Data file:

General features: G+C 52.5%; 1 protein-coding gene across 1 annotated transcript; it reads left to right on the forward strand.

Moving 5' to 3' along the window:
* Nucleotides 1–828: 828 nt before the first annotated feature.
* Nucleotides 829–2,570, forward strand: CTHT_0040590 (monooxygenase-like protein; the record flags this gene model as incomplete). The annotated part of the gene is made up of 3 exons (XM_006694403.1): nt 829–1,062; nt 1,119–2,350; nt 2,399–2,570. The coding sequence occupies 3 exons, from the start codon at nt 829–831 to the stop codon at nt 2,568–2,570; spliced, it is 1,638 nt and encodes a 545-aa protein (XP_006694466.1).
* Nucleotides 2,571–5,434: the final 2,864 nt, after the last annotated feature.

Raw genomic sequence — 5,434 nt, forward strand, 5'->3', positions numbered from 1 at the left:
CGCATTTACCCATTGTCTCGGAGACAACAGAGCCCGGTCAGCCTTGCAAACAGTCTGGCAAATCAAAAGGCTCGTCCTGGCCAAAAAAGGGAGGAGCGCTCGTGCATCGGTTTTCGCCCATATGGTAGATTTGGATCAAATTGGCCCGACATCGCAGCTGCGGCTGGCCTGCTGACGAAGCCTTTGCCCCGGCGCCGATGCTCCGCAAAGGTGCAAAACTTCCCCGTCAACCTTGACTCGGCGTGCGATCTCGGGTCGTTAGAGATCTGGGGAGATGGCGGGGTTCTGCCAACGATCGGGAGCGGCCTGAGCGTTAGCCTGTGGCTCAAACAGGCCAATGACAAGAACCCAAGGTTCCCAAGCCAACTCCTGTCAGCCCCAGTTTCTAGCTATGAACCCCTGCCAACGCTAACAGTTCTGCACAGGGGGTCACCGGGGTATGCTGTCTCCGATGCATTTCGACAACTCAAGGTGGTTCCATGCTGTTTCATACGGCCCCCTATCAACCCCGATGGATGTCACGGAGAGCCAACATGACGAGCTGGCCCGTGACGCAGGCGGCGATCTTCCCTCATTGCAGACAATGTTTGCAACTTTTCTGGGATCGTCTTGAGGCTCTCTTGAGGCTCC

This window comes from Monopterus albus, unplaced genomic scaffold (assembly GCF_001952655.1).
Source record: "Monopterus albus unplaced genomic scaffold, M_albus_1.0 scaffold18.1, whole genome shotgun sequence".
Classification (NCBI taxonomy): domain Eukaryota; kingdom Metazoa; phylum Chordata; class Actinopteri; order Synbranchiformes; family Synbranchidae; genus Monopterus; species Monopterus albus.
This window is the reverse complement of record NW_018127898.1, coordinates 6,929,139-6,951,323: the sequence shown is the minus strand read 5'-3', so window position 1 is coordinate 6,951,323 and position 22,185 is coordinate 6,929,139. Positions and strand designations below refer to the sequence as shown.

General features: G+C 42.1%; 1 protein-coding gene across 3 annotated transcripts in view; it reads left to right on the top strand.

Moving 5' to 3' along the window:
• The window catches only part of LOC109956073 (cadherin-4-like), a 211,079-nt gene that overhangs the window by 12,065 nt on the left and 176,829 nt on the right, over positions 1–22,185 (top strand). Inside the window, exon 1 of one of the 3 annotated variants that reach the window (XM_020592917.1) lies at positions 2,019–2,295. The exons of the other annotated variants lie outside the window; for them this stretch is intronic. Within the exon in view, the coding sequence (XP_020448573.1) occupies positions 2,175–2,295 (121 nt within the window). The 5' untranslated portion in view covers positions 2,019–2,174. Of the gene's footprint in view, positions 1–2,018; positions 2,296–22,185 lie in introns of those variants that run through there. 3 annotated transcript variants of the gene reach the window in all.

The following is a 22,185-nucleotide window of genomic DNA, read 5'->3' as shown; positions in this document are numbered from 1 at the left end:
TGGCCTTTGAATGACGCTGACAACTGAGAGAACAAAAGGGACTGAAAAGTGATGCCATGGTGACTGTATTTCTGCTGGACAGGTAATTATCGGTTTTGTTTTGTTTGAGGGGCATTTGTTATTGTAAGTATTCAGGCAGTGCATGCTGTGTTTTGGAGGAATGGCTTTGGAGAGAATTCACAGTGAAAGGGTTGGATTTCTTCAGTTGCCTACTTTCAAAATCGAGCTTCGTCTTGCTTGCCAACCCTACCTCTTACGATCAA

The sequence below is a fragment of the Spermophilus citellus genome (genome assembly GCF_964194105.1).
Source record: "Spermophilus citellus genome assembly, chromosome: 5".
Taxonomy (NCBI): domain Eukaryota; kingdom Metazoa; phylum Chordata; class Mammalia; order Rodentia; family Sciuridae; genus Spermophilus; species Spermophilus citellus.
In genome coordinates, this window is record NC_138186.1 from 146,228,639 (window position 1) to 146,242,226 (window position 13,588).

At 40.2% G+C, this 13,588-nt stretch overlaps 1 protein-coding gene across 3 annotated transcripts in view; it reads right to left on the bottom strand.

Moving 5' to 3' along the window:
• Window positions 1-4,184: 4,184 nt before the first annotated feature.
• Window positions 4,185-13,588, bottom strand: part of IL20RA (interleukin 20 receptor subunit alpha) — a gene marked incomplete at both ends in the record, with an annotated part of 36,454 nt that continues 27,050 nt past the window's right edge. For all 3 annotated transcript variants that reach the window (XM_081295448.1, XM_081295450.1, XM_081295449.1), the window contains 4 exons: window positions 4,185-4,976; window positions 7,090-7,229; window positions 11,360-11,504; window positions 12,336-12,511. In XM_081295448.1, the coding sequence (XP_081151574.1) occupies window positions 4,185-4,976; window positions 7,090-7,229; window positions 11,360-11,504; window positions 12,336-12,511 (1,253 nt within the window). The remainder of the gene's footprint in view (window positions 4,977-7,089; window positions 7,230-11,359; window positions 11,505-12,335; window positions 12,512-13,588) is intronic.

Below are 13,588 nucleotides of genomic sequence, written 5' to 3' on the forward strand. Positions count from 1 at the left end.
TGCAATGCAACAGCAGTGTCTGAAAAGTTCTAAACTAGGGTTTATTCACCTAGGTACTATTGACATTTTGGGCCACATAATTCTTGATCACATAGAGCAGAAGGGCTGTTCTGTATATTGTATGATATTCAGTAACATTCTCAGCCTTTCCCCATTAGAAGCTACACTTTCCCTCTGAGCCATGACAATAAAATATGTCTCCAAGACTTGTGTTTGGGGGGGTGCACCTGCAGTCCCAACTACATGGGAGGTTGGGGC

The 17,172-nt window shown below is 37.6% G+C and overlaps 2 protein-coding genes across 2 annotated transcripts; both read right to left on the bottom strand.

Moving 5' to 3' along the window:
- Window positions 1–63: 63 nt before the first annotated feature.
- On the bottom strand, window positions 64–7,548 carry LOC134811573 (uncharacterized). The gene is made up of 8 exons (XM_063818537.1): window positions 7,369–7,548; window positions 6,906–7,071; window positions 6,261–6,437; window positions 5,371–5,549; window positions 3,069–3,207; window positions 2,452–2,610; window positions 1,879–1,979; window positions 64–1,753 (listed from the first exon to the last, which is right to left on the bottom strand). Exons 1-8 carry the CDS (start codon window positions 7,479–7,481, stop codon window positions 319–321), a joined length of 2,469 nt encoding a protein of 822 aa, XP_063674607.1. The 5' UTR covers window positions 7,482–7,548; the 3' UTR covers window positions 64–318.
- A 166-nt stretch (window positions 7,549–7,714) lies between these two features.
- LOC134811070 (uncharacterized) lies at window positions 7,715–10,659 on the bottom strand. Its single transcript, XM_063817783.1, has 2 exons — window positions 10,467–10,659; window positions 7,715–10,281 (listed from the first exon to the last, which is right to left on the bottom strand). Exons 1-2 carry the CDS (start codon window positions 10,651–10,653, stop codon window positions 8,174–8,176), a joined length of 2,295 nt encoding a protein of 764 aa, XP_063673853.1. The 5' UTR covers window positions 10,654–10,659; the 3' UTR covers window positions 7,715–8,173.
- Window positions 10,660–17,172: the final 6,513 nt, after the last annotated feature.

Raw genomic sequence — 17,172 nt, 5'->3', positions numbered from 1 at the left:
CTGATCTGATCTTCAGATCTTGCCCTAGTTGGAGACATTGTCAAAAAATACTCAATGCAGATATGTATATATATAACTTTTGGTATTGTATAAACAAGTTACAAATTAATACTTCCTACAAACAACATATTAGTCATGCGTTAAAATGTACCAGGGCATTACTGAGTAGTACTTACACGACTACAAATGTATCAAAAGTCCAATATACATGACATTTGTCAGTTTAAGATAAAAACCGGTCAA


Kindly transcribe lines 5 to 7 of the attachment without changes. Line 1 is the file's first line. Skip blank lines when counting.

* Nucleotides 2,571–5,434: the final 2,864 nt, after the last annotated feature.

Raw genomic sequence — 5,434 nt, forward strand, 5'->3', positions numbered from 1 at the left:
CGCATTTACCCATTGTCTCGGAGACAACAGAGCCCGGTCAGCCTTGCAAACAGTCTGGCAAATCAAAAGGCTCGTCCTGGCCAAAAAAGGGAGGAGCGCTCGTGCATCGGTTTTCGCCCATATGGTAGATTTGGATCAAATTGGCCCGACATCGCAGCTGCGGCTGGCCTGCTGACGAAGCCTTTGCCCCGGCGCCGATGCTCCGCAAAGGTGCAAAACTTCCCCGTCAACCTTGACTCGGCGTGCGATCTCGGGTCGTTAGAGATCTGGGGAGATGGCGGGGTTCTGCCAACGATCGGGAGCGGCCTGAGCGTTAGCCTGTGGCTCAAACAGGCCAATGACAAGAACCCAAGGTTCCCAAGCCAACTCCTGTCAGCCCCAGTTTCTAGCTATGAACCCCTGCCAACGCTAACAGTTCTGCACAGGGGGTCACCGGGGTATGCTGTCTCCGATGCATTTCGACAACTCAAGGTGGTTCCATGCTGTTTCATACGGCCCCCTATCAACCCCGATGGATGTCACGGAGAGCCAACATGACGAGCTGGCCCGTGACGCAGGCGGCGATCTTCCCTCATTGCAGACAATGTTTGCAACTTTTCTGGGATCGTCTTGAGGCTCTCTTGAGGCTCC